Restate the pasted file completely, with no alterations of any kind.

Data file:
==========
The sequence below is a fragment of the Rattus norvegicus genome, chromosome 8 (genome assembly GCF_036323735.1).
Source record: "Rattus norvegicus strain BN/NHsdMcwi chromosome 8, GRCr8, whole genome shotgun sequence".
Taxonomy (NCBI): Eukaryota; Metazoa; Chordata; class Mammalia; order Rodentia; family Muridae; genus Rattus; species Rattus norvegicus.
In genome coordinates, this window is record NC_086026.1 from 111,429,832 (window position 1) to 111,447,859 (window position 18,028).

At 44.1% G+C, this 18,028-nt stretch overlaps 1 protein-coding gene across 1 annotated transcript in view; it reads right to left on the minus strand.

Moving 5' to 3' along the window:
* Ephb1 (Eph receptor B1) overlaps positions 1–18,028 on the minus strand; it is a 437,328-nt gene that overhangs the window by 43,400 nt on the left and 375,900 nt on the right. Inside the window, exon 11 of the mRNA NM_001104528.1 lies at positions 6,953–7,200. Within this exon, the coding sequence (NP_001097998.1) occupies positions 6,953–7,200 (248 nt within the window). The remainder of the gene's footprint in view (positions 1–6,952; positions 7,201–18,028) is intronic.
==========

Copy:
The sequence below is a fragment of the Rattus norvegicus genome, chromosome 8 (genome assembly GCF_036323735.1).
Source record: "Rattus norvegicus strain BN/NHsdMcwi chromosome 8, GRCr8, whole genome shotgun sequence".
Taxonomy (NCBI): Eukaryota; Metazoa; Chordata; class Mammalia; order Rodentia; family Muridae; genus Rattus; species Rattus norvegicus.
In genome coordinates, this window is record NC_086026.1 from 111,429,832 (window position 1) to 111,447,859 (window position 18,028).

At 44.1% G+C, this 18,028-nt stretch overlaps 1 protein-coding gene across 1 annotated transcript in view; it reads right to left on the minus strand.

Moving 5' to 3' along the window:
* Ephb1 (Eph receptor B1) overlaps positions 1–18,028 on the minus strand; it is a 437,328-nt gene that overhangs the window by 43,400 nt on the left and 375,900 nt on the right. Inside the window, exon 11 of the mRNA NM_001104528.1 lies at positions 6,953–7,200. Within this exon, the coding sequence (NP_001097998.1) occupies positions 6,953–7,200 (248 nt within the window). The remainder of the gene's footprint in view (positions 1–6,952; positions 7,201–18,028) is intronic.